Which Properties does the UHT Applies to?

The Underused Housing Tax applies to residential properties in Canada. There are so many definitions and specifications out there that it is sometimes hard to understand what the government is trying to accomplish. To help you further understand, here are some examples of residential properties as described on the CRA website.

Housing Types for Canadian Taxes

Understanding if you Need to File the UHT

The Underused Housing Tax applies to owners of residential properties in Canada as at December 31 of a calendar year.

Affected Owners

Affected owners includes:

  • Individuals who are not citizens or permanent residents of Canada and own residential property in the country in any capacity.
  • Citizens or permanent residents who own residential property in Canada, either as trustees of a trust or as partners in a partnership.
  • Corporations incorporated outside Canadian laws.
  • A Canadian corporation whose shares are not listed on a Canadian stock exchange designated for Canadian income tax purposes.
  • A Canadian corporation without share capital.


Certain individuals and entities are exempt from the Underused Housing Tax. Excluded owners have no obligations under the Underused Housing Tax Act.

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Therefore, the government has implemented a variety of housing policies and plans, with a focus on addressing the growing need for housing. These initiatives aim to guarantee that the immigrants they attract are provided with suitable living arrangements.

By encouraging the construction of purpose-built rental properties, the government stimulates real estate development and ensures that the housing market can keep pace with the demographic shifts brought about by immigration.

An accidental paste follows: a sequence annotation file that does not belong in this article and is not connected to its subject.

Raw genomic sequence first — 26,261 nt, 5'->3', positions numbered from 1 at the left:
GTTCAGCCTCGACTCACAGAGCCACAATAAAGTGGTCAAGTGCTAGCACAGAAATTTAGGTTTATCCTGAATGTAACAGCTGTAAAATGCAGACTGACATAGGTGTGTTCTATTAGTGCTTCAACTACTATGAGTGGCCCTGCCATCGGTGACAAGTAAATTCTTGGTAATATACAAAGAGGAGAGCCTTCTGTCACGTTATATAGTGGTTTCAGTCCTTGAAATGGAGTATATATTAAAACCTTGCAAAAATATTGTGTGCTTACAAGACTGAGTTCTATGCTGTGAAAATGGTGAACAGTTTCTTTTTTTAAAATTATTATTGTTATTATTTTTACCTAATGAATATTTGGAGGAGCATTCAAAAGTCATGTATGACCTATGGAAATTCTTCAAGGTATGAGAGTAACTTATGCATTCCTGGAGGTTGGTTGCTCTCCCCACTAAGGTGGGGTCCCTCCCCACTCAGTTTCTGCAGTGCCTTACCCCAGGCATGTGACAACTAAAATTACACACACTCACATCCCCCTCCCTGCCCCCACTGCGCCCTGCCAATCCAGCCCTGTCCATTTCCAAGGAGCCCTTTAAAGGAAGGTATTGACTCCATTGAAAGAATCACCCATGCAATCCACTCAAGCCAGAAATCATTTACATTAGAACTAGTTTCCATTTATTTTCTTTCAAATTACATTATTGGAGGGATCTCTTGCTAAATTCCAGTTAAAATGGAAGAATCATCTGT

How is The Tax Calculated?

The UHT is calculated as 1% of the “taxable value” of the property, which is determined by multiplying the taxable value (or fair market value) by the owner’s ownership percentage.

The taxable value of a property for a given calendar year is defined as the greater of two factors:

Assessed Value for Local Property Taxation Purposes

This refers to the value assigned to the property by local authorities for the purpose of property taxation. Local property tax assessments are typically conducted periodically to determine the value of properties within a jurisdiction. The assessed value serves as one component in calculating the taxable value for UHT purposes.

Most Recent Sale Price on or Before December 31 of the Year

If the property has been sold during the calendar year or in the recent past, the taxable value is determined by the most recent sale price on or before December 31 of that year. This reflects the market value of the property as established through a recent transaction.

Example: To calculate the underused housing tax payable, the individual determines that the taxable value of the property is $600,000 (which is the greater of the assessed value of $600,000 and the property’s most recent sale price of $500,000). Also, the individual determines that their ownership percentage is 100% because they are the only owner of the property.

The underused housing tax payable by the individual for the 2022 calendar year is $6,000 (1% × $600,000 [taxable value] × 100% [ownership percentage]).

Updated Example | Canada.ca

A person using a calculator and a computer

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The Consequences of not Filing your UHT

Failing to file a tax return on time can have financial consequences in the form of penalties, and the severity of these penalties is determined by specific criteria. The penalty for late filing is calculated as the greater of two amounts:

  1. Fixed Amount Penalty:

    • For individuals, the fixed amount penalty is $5,000.
    • For corporations, the fixed amount penalty is higher, set at $10,000.

This fixed amount serves as a baseline penalty that applies regardless of the tax liability associated with the return. Even if the tax owed is less than the fixed amount, the taxpayer is still liable for this predetermined penalty for failing to submit the return on time.

  1. Percentage-based Penalty:

    • The percentage-based penalty is calculated as 5% of the tax owed, plus an additional 3% for each complete month that the return is late.

This part of the penalty is directly tied to the amount of tax liability associated with the return. The 5% initial charge is based on the total tax owed, and an extra 3% is added for each month that the return remains unfiled.